Because this work and my own experiences, I’ve seen the dark side of potty-mouth language. The end of that road is death. It creates a safe passage for workers of evil, and inexplicable fear for it’s victims.


I found that not only were other men dishonoring me, but I eventually started dishonoring myself, with either silence or verbally laughing along. We females eventually, day by day, one unquestioned crude remark after another, start subconsciously believing that maybe this is the world we live in, and there’s nothing else to do but play that game and hope we don’t get hurt.

This is not all dark and despairing.

I’m thankful for bright sides, for good experiences, for men of valor. Some who may not blog, who may not speak, but live each day proclaiming honor to women around them by their consistent interest, respect and care for our souls, minds, and hearts.

2 weeks ago I met a man at church who I played softball with this past summer and we started chatting about business. Eventually I told him about the work I do in anti-trafficking. After speaking passionately about it for several minutes, Jeff says, “Wow, so what can I as a man do to help?”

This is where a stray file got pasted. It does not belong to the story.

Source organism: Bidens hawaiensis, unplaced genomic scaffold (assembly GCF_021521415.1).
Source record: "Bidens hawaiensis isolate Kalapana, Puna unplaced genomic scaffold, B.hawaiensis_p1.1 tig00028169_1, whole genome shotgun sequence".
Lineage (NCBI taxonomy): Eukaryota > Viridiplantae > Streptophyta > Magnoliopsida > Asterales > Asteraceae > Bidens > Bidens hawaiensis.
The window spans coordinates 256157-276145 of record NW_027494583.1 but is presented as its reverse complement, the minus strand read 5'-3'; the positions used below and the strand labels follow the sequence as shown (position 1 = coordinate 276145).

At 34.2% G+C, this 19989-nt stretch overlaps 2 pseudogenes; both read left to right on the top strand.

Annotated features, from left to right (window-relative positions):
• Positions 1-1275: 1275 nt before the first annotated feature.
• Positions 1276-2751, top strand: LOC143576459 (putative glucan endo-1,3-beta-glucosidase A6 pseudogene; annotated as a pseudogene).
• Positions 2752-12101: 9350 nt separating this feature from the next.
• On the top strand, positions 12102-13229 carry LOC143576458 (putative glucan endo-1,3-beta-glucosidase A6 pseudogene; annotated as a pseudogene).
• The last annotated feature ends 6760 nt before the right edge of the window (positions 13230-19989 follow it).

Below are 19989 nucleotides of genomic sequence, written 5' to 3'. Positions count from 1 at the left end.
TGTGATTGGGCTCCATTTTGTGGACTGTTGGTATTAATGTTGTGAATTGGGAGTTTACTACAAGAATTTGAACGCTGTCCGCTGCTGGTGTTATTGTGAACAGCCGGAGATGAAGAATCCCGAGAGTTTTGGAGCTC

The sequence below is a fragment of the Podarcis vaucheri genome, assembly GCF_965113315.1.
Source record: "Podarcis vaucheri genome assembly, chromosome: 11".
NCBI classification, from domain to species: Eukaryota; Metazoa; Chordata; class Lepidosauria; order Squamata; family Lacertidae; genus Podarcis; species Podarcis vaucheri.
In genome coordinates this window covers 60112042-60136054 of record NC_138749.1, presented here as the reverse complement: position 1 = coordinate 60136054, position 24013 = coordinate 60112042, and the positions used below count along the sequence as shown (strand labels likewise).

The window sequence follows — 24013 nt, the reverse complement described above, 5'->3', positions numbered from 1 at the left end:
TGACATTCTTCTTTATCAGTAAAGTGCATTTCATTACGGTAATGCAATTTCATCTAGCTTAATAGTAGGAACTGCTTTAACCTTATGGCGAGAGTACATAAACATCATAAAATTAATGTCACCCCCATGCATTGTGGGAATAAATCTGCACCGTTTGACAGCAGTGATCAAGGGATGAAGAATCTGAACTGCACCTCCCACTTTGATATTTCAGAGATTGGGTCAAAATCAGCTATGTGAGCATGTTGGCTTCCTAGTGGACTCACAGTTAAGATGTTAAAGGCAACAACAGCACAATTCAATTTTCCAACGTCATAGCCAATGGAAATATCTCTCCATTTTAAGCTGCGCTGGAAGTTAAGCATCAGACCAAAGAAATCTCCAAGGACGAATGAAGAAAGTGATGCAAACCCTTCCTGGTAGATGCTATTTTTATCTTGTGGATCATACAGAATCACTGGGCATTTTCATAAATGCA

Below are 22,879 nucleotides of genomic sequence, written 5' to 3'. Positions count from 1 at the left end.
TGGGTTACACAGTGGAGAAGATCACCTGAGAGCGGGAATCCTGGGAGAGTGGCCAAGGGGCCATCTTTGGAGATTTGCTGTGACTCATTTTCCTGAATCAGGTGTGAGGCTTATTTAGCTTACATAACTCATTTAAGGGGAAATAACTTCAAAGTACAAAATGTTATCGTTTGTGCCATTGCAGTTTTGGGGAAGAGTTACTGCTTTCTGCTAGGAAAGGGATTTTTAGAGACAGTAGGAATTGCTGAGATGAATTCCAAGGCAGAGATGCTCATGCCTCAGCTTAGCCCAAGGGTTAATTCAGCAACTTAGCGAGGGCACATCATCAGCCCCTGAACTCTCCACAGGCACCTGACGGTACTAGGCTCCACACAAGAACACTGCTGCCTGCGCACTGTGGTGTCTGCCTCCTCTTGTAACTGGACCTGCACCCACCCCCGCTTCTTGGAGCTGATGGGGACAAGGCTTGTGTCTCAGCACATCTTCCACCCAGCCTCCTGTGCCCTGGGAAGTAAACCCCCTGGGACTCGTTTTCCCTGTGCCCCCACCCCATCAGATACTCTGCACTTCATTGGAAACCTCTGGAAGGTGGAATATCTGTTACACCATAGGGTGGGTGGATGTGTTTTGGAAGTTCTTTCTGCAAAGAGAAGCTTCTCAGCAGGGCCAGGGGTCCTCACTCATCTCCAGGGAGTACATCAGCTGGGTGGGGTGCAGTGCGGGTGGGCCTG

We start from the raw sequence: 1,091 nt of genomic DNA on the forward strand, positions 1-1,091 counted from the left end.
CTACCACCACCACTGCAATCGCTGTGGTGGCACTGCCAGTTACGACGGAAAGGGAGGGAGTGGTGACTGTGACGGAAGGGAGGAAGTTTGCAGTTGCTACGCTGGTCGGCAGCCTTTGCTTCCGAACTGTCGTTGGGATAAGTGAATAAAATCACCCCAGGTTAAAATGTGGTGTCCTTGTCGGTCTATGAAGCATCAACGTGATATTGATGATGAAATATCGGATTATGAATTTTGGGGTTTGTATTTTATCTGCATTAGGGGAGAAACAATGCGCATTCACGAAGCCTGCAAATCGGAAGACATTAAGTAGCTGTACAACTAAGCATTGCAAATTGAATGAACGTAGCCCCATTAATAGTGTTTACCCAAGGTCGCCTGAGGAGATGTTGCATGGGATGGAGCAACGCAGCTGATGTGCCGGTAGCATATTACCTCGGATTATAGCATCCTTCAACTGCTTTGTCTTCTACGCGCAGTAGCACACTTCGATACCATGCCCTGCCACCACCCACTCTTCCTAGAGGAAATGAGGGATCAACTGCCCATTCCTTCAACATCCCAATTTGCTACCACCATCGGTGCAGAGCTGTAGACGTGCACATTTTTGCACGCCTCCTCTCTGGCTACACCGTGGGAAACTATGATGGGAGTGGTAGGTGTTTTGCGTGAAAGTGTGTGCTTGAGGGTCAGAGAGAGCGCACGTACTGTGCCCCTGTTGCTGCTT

My eyes got big, and I said, “Really?!” I wanted to hug him! My surprise was obvious, and I really didn’t know what to say. When was the last time a successful business man asked if he could help a cause where typically men were exploiting? Normally I just get sighs of sympathy.

It makes me sit a little higher, be a little more confident, when men stand up to actively protect women.

As I looked through my Facebook feed last weekend, I saw a post my friend Quantas wrote his thoughts in response to the recent display of sexual assault:

This makes me think of how much further we, as a society, need to progress to in how we treat women. The misogynistic, hyper masculinity, and overbearing patriarchy that was evident in his “locker room banter” has held women back for far too long. I know I’ve been complicit and an active participant in regarding women as less than equals, less than capable, and less than worthy of due respect.

It’s sad to see how half of our society has been held back from reaching their potential for most of mankind’s existence. It’s heartbreaking to think of how we’ve silenced women, treated them like objects, and held them up to impossible double standards. I’m on a mission to do better and call out others who don’t properly value women, be they male or female.

And that’s really all we want, to be treated as a person, not an object of temptation.

As I was growing and healing from my relationship with my ex, I was learning more and more what it meant to respect myself and understand my own inherent worth, no matter what anyone else said. A year ago I dated a friend for a few months who by example helped me understand these things better. While my ex was the epitome of disrespect, James was the complete opposite, the example of respect and honor for all people, including all women. It was a bit unusual to observe from up close, but I needed to see this “new normalcy” in live action.